Final consumption expenditure of general government increased 0.1 per cent. Developments in final consumption expenditure of general government are based on various indicators but will be revised when accounts for the central government and municipalities for the third quarter become available. These figures must be regarded as preliminary. Given the unusual circumstances, there is greater uncertainty.
Seasonally adjusted gross fixed capital formation decreased 0.6 per cent in February. The rolling three-month growth from September-November to December-February was 3.8 per cent. Dwelling services decreased by 0.6 per cent in February, and the rolling three-month growth was 2.6 per cent.
In gross fixed capital formation, there is generally weak access to monthly information. For petroleum investments, investments in industry, mining and power supply, information on planned investments as reported by the companies is used.
Export and import
Total export increased 4.4 per cent from January to February, measured in fixed prices and adjusted for seasonal and calendar effects. Exports of crude oil and natural gas was the biggest contributor to the increase in February. There was also an increase in the export of traditional goods and services compared to the previous month. Measured in current prices, the value of export has almost doubled compared to February 2021. This is mainly due to record high gas prices.
Imports increased 3.3 per cent from January to February. Traditional goods and services contributed to the growth.
In connection with new monthly figures, there will be revisions. The statistics used will not normally change for previous months. Seasonally adjusted series can, however, be affected, since the basis for the seasonal adjustment changes when new periods are added. The National Accounts has published an article on the revisions in the monthly national accounts.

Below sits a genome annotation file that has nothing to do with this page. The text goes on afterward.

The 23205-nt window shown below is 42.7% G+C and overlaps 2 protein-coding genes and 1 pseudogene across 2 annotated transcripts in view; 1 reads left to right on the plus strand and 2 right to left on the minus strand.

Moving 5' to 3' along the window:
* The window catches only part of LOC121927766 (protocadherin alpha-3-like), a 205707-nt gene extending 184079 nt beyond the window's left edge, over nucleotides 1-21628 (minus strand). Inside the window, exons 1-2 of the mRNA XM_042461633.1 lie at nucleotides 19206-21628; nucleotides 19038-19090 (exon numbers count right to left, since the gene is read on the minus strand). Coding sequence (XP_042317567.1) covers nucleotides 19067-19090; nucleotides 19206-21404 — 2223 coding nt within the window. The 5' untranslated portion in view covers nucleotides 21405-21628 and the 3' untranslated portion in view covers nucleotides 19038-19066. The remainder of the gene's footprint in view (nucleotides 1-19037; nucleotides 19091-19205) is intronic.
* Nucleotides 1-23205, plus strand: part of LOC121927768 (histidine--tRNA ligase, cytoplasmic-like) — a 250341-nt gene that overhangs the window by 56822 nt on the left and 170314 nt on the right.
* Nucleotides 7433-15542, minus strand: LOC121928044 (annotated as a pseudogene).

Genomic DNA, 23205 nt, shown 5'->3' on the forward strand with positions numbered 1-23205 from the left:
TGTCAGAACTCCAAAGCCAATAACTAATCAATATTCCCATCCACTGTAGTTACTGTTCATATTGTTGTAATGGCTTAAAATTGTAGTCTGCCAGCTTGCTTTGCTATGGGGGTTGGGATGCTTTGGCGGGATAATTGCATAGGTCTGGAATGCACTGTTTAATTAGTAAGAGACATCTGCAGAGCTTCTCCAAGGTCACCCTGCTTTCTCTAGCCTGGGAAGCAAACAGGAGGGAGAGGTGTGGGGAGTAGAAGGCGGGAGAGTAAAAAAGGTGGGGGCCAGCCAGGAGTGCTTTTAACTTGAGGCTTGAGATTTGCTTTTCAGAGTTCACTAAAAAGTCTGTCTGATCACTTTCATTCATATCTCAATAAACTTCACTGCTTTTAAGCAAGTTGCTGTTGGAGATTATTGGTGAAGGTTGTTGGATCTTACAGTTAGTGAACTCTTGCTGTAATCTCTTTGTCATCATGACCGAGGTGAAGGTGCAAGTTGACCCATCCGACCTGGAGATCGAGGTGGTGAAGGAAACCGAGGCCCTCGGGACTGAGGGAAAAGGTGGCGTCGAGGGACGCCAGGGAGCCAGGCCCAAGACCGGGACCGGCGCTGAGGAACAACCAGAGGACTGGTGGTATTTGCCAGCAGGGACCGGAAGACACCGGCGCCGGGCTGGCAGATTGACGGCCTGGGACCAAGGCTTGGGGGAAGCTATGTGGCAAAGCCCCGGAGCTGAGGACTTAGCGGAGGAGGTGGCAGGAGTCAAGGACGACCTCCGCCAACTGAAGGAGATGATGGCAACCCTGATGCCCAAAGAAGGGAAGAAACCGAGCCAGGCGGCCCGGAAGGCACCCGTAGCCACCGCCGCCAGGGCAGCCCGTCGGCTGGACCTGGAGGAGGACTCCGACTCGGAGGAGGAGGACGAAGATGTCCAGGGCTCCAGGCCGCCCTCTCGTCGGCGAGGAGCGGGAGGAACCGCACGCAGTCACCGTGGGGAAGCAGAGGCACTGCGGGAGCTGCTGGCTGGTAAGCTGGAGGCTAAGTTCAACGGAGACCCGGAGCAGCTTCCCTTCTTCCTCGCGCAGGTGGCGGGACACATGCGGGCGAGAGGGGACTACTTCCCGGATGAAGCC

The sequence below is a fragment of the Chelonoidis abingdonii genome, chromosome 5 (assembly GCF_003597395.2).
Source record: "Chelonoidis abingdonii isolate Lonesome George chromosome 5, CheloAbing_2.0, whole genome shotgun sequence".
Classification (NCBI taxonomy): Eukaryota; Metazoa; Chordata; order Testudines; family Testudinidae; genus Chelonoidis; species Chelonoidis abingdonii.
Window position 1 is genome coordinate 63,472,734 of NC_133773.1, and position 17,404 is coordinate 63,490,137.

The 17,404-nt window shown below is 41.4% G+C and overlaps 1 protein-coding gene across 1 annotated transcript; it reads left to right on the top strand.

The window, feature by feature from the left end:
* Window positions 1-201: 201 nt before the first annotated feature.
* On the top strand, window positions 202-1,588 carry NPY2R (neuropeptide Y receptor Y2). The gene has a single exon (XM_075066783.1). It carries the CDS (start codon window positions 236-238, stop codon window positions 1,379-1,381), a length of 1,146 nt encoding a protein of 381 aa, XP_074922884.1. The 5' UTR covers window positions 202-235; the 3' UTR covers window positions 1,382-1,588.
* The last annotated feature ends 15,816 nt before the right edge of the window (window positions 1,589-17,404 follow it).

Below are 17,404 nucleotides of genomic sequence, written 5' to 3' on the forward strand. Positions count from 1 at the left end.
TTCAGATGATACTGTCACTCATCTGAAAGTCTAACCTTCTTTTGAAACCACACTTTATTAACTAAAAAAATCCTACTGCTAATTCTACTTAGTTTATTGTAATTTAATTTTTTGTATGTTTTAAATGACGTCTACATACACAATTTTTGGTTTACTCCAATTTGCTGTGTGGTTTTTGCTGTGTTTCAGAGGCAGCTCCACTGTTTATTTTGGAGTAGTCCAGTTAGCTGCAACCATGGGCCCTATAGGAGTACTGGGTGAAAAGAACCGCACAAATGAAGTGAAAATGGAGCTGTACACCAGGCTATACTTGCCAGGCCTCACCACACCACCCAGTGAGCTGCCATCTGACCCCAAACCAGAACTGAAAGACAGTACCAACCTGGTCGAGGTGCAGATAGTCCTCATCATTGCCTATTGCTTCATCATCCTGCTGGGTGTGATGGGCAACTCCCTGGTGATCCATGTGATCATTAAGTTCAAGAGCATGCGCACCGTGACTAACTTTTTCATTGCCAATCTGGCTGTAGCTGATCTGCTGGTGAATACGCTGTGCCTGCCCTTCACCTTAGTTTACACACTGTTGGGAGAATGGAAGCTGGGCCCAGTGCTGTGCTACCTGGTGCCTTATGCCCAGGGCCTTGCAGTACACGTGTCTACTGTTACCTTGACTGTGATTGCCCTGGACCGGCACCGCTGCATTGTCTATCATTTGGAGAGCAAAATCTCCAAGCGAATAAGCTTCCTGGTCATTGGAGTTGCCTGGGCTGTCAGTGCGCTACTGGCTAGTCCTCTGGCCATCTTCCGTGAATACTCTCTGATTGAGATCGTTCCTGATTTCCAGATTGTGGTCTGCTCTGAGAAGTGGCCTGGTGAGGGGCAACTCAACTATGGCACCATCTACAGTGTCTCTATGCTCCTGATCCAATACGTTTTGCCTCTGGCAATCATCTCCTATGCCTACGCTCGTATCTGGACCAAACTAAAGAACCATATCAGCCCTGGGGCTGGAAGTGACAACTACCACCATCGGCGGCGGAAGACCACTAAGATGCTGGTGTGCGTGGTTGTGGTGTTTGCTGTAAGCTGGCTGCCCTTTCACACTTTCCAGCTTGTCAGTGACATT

In certain areas, new underlying statistics have been incorporated for previous months. The macroeconomic picture remains, however, as previously published.
Thursday 12th of March 2020 the Norwegian government introduced actions against the spreading of COVID-19 in Norway. The seasonal adjustment routine during the pandemic is done in such a way that figures during the crisis (from March), are not included when calculating the seasonal pattern. Technically, in the seasonal adjustment routine, this is done by specifying March and following months as outliers. The seasonal adjustment routine of Statics Norway is in line with the recommendations of Eurostat.
Thursday 12th of March 2020 the Norwegian government introduced actions against the spreading of COVID-19 in Norway. The seasonal adjustment routine during the pandemic is done in such a way that figures during the crisis (from March), are not included when calculating the seasonal pattern. Technically, in the seasonal adjustment routine, this is done by specifying March and following months as outliers.
The seasonal adjustment routine of Statics Norway is in line with the recommendations of Eurostat.